As an applications engineer, I often get inquiries about voltage and current flows in switching regulators. And I often realize that the basic theory I learned in college doesn’t always tell the whole story. A recent case with the asynchronous boost converter in the TPS65150 LCD bias device is a good example of what I mean.
Let’s start with the basic theory of how the switching node of a boost converter should look. Figure 1 shows the basic structure of an asynchronous boost converter.
Figure 1: Simplified boost converter block diagram
When transistor Q1 turns on, the switch node pulls to ground and inductor L1 charges. The voltage on the switch node is approximately equal to 0V during the on time. During the off time, Q1 turns off, L1 discharges to the output, and the voltage on the switch node equals the output voltage (VO) plus the forward voltage (VF) across diode D1.
Figure 2 shows the switch-node waveform under typical operating conditions. As expected, the voltage on the switch node is rectangular and alternates between ground and VO + VF.
Figure 2: Switch-node waveform
But under low-output current conditions, the switch-node waveform shape changes and looks like Figure 3. At the start of the off time the switch-node voltage is VO + VF (as before), but then it ramps down linearly. What’s causing this behavior and what’s the difference to the basic theory?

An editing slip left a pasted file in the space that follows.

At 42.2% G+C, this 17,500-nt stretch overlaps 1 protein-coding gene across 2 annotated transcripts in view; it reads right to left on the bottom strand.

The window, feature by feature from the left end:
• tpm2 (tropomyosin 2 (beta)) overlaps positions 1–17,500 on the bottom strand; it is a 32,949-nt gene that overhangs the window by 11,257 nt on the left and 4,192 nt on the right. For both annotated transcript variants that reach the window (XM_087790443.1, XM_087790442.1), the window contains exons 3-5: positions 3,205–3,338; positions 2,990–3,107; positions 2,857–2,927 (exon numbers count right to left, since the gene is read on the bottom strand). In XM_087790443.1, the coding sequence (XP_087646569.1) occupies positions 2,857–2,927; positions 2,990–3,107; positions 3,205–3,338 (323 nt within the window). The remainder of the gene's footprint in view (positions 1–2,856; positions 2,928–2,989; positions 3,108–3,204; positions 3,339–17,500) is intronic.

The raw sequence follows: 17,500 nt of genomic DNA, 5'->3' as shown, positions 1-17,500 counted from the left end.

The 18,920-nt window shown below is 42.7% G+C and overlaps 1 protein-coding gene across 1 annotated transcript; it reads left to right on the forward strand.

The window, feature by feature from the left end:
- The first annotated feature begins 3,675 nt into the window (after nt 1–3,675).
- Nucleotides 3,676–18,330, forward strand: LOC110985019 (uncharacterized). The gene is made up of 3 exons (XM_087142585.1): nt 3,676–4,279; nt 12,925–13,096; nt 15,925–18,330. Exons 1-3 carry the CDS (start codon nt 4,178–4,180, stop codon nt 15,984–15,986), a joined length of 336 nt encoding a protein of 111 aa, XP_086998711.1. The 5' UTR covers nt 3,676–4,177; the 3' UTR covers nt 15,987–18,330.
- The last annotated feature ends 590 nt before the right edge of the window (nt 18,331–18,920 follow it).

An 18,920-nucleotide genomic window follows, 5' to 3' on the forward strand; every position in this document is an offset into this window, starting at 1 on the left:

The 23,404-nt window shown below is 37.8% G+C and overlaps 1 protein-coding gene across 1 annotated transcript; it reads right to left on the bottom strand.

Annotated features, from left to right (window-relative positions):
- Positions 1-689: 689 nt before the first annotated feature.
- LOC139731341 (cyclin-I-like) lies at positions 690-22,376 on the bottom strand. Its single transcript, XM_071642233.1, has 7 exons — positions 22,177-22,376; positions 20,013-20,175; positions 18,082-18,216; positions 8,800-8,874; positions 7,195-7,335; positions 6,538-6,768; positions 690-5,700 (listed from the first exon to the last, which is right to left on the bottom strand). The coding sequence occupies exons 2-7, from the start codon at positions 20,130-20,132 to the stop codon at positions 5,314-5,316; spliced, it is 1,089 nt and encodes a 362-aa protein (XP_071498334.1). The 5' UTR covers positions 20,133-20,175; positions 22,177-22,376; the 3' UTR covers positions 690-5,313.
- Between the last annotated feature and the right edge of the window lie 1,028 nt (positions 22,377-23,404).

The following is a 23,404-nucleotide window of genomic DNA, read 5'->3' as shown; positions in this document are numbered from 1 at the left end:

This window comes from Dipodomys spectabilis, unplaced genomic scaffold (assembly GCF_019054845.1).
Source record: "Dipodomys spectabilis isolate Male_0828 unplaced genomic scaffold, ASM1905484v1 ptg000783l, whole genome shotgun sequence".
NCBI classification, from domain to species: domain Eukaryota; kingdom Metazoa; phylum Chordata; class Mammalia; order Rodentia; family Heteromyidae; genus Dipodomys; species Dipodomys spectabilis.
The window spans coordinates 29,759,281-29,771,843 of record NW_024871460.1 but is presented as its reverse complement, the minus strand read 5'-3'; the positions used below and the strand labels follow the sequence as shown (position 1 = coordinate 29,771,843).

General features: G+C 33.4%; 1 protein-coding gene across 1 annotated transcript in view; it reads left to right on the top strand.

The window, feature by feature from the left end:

Figure 3: Switch-node waveform at low-output currents
The internal block diagram shown in Figure 4 reveals the reason for the sloping waveform: an additional PMOS transistor (Q2) connected across the diode rectifier. This transistor is a synchronous rectifier that lets the converter operate in continuous conduction mode (CCM) under all operating conditions. It is on when the inductor current is negative and off at all other times. Because it is not the main rectifier, the Rds(on) of Q2 can be relatively high (a few ohms) without decreasing efficiency much, but the high Rds(on) causes a voltage drop on the switch node when the negative inductor current flows through it. And because the inductor current is linearly increasing, the voltage drop also increases, causing the slope shown in Figure 3.
Figure 4: Internal block diagram showing synchronous rectifier
Figure 5 shows the inductor current as well as the switch-node voltage and confirms that the ramp on the switch-node voltage starts when the inductor current goes negative, and increases as the inductor current increases.
Figure 5: Switch-node voltage and inductor-current waveforms
Be aware that the ramp starts for all output currents below the critical conduction point. You can calculate the critical conduction current with Equation 1:
where D is the duty cycle (boost: ), L is the inductance and is the switching frequency.
If you want get a deeper understanding of voltage and current flows in switching regulators, download the tool, “Power Stage Designer of Most Commonly Used Switch-Mode Power Supplies.
If you have experienced similar waveforms in your power-supply design of power supplies that you cannot explain – but would like to know the reason for, – just add a comment below.